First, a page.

Walker wants Lincoln Hills closed to create 5 regional teen pris - WAOW - Newsline 9, Wausau News, Weather, Sports

Walker wants Lincoln Hills closed to create 5 regional teen prisons

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Wisconsin Gov. Scott Walker announced plans to close troubled Lincoln Hills juvenile prison, open five regional teenage prisons.

Walker said Thursday he would seek at least $80 million in the 2019-21 state budget to construct the new regional prisons, including at least one located north of a line between Manitowoc and La Crosse.
 
Walker said the reforms:

--Would "align" the state's juvenile corrections and treatment systems "with nationally recognized best practices."

--Would require the Department of Corrections to move juveniles at Lincoln Hills and Copper Lake Schools into five new "type one" juvenile correctional facilities and one new juvenile mental health facility.

--Lincoln Hills and Copper Lake would be transitioned into a medium-security adult prison.

Democrats were quick to criticize Walker, calling his plan an election year move as he begins his campaign for a third term.

“As governor, he has failed to visit a single correctional or juvenile facility in his entire tenure," said state Sen. Lena Taylor, D-Milwaukee. "It’s clear where his priorities are, and that this is just another attempt to play politics and get this scandal, recently confirmed by his former corrections secretary, off his back.”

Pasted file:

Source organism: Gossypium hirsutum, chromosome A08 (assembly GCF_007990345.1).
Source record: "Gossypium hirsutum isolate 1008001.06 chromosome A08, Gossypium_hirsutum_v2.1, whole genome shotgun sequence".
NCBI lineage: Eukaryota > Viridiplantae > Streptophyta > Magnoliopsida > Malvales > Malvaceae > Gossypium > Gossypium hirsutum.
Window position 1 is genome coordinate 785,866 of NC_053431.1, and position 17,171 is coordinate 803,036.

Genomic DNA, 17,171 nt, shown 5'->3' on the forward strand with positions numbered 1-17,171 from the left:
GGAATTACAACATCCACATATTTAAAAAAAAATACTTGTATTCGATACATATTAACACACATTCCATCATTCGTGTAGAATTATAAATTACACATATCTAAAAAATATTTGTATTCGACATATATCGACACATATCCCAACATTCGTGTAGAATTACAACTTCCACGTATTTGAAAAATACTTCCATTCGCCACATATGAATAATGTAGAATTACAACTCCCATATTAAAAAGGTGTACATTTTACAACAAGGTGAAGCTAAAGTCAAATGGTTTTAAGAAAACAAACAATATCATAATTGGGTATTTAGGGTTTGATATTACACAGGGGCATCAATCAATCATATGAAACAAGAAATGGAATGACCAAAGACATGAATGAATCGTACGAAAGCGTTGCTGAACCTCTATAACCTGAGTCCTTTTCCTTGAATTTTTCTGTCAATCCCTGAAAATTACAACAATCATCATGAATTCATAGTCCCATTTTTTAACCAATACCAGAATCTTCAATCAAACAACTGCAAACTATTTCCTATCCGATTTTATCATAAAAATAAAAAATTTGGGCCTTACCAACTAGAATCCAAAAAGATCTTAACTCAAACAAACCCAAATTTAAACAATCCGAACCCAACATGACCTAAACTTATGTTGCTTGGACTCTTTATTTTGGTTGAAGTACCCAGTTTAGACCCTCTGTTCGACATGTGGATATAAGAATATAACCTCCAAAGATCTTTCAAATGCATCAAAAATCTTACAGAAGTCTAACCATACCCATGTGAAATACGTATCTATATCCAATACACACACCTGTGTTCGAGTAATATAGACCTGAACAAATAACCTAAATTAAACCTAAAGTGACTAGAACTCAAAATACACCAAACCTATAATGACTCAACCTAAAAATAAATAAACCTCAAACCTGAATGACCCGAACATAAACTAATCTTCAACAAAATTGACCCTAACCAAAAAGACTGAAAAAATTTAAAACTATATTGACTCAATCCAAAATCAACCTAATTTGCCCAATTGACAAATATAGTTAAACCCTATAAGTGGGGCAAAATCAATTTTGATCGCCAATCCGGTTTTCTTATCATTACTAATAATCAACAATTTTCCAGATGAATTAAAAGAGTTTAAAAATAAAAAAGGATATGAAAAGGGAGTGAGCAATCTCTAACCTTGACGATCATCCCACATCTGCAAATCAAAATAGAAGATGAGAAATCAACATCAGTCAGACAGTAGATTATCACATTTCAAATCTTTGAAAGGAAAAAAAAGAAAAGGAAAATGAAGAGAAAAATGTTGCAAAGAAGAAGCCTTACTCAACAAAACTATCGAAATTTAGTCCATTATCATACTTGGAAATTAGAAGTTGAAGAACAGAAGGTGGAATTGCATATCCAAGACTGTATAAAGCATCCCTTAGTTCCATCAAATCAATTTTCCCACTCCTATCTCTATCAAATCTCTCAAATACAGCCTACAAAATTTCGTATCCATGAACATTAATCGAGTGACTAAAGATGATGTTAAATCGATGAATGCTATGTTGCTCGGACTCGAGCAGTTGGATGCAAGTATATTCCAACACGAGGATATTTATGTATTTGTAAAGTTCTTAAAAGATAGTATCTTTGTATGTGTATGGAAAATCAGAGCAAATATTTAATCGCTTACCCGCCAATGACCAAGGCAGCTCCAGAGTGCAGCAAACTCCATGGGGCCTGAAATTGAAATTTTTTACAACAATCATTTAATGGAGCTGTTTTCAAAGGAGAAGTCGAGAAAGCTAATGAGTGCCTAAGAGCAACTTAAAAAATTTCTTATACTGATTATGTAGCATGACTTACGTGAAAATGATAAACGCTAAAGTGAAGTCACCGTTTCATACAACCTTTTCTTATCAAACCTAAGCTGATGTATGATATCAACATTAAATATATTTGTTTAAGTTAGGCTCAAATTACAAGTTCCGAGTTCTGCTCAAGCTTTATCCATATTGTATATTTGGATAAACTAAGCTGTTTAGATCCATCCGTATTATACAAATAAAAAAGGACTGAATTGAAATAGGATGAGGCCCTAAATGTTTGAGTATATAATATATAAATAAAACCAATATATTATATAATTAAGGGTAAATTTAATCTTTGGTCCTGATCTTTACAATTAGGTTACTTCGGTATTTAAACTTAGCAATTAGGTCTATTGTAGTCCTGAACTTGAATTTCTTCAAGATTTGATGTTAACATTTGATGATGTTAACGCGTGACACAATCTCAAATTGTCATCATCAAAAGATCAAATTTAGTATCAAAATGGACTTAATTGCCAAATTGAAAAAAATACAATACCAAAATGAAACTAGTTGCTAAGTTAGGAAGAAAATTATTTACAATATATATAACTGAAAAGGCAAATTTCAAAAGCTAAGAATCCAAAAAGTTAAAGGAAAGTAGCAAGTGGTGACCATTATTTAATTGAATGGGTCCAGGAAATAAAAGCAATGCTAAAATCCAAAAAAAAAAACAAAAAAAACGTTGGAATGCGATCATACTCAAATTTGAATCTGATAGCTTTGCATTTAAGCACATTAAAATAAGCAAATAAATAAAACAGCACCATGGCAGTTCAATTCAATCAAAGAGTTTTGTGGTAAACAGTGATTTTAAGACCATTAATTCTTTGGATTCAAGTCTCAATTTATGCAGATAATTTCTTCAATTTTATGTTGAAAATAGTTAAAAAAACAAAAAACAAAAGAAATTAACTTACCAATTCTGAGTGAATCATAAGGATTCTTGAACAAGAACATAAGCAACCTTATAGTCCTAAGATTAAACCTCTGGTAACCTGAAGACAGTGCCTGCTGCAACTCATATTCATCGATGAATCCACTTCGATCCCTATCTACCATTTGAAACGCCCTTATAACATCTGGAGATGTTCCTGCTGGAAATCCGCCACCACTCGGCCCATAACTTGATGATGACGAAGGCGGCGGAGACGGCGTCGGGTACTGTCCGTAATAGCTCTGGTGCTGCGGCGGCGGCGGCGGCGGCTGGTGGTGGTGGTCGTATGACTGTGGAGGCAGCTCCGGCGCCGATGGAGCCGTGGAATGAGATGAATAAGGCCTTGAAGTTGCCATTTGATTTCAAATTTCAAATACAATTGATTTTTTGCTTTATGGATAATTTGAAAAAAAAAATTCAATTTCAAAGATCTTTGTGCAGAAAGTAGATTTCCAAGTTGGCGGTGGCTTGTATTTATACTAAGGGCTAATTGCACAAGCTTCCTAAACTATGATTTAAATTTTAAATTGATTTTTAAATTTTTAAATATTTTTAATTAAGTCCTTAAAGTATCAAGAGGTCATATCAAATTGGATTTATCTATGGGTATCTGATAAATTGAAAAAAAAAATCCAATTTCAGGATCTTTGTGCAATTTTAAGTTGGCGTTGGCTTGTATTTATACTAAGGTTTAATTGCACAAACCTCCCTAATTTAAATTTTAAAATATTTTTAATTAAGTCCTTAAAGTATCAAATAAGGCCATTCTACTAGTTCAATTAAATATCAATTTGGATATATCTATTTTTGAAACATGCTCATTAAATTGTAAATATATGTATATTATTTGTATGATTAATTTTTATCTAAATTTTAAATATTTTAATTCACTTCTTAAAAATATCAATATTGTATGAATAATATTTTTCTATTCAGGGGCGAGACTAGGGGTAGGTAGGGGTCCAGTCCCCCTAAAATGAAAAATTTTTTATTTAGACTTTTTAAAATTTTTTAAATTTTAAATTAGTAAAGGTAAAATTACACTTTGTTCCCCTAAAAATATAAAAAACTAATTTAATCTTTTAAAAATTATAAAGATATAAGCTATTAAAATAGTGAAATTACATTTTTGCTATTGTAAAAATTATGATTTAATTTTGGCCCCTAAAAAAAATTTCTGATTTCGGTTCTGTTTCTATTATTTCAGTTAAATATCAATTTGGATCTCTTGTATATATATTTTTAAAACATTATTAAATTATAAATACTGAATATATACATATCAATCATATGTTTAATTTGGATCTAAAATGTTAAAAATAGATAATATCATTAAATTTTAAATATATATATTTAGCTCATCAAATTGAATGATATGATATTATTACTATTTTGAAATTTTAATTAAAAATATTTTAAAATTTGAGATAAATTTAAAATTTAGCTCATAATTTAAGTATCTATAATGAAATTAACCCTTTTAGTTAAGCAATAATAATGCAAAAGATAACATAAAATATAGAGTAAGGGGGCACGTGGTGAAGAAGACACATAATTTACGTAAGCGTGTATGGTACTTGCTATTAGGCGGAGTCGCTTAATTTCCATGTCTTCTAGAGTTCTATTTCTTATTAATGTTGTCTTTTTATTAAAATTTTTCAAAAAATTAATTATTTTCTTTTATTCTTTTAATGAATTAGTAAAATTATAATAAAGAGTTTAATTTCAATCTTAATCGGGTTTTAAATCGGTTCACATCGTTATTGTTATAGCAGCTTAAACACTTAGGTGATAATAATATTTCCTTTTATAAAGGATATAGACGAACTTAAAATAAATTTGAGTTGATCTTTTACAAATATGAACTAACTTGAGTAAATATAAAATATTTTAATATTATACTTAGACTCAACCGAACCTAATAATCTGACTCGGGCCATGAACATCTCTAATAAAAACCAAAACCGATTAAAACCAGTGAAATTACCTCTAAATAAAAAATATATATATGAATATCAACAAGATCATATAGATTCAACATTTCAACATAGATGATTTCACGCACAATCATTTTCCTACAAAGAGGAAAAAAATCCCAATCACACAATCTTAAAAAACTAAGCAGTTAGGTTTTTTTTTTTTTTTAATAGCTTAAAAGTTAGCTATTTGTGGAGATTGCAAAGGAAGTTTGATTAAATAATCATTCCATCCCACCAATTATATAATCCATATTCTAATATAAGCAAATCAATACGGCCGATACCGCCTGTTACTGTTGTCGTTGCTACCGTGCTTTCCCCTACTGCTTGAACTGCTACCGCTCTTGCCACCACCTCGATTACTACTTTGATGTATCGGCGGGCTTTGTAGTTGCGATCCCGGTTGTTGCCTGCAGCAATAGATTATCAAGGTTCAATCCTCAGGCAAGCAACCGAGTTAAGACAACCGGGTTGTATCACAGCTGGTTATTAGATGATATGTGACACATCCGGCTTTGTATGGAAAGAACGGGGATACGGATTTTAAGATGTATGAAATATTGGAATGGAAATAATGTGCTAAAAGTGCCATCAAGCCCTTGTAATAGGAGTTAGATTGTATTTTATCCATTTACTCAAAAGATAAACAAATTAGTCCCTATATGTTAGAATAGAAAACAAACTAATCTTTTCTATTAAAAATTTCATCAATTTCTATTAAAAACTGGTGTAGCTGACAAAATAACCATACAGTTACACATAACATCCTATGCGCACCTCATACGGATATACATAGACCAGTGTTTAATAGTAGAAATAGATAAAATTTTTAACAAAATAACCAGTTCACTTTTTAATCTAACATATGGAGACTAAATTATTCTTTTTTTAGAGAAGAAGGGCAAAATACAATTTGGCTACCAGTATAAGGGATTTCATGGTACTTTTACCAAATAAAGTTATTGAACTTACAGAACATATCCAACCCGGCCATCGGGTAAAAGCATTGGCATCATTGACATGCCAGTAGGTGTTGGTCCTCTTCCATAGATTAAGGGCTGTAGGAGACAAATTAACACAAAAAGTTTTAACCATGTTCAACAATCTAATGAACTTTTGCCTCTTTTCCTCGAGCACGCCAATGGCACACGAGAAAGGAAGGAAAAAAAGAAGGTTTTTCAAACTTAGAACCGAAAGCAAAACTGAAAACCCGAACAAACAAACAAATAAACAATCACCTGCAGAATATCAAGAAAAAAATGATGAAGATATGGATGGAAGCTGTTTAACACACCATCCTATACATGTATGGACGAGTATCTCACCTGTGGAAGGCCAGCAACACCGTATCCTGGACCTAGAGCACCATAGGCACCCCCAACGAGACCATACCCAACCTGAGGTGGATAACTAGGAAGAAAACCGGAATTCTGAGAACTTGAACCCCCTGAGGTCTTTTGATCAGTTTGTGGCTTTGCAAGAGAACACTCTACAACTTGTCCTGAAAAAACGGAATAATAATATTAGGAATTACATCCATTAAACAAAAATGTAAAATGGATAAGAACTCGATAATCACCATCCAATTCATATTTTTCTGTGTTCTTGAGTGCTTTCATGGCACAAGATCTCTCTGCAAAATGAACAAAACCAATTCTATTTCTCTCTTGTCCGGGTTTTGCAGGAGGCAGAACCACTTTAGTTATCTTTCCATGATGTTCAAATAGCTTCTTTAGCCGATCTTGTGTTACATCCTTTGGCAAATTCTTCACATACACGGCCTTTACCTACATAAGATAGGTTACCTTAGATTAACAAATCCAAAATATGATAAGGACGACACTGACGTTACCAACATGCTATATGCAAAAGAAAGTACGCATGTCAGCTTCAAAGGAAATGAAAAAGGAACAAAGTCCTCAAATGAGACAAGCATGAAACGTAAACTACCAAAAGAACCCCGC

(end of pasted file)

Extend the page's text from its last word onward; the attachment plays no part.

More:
In a statement, she added, "As usual, the governor is a day late and a dollar short on helping Wisconsin’s most vulnerable populations.”

While officials believe the new system will help youth inmates rehabilitate better, former staff member Doug Curtis believes the state is just trying to make a profit.

"Let's bring in the adults so we can make more money," said Curtis. "And that's the bottom line, money. This decision was not made with the kids' best interest in mind."

Curtis also said he's doubtful the state will provide the funds necessary to operate the new regional facilities. 

"It's going to leave us with the same problem," he said. "They won't hire the people, they won't pony up the money to pay for the staff."

However, Department of Corrections Secretary Jon Litscher said funding will not be a problem.

"There is no fear on my part of that at all," he said. "In fact, I think the money that has been discussed - which is approximately $80 million to build these sites - will be more than sufficient."
 

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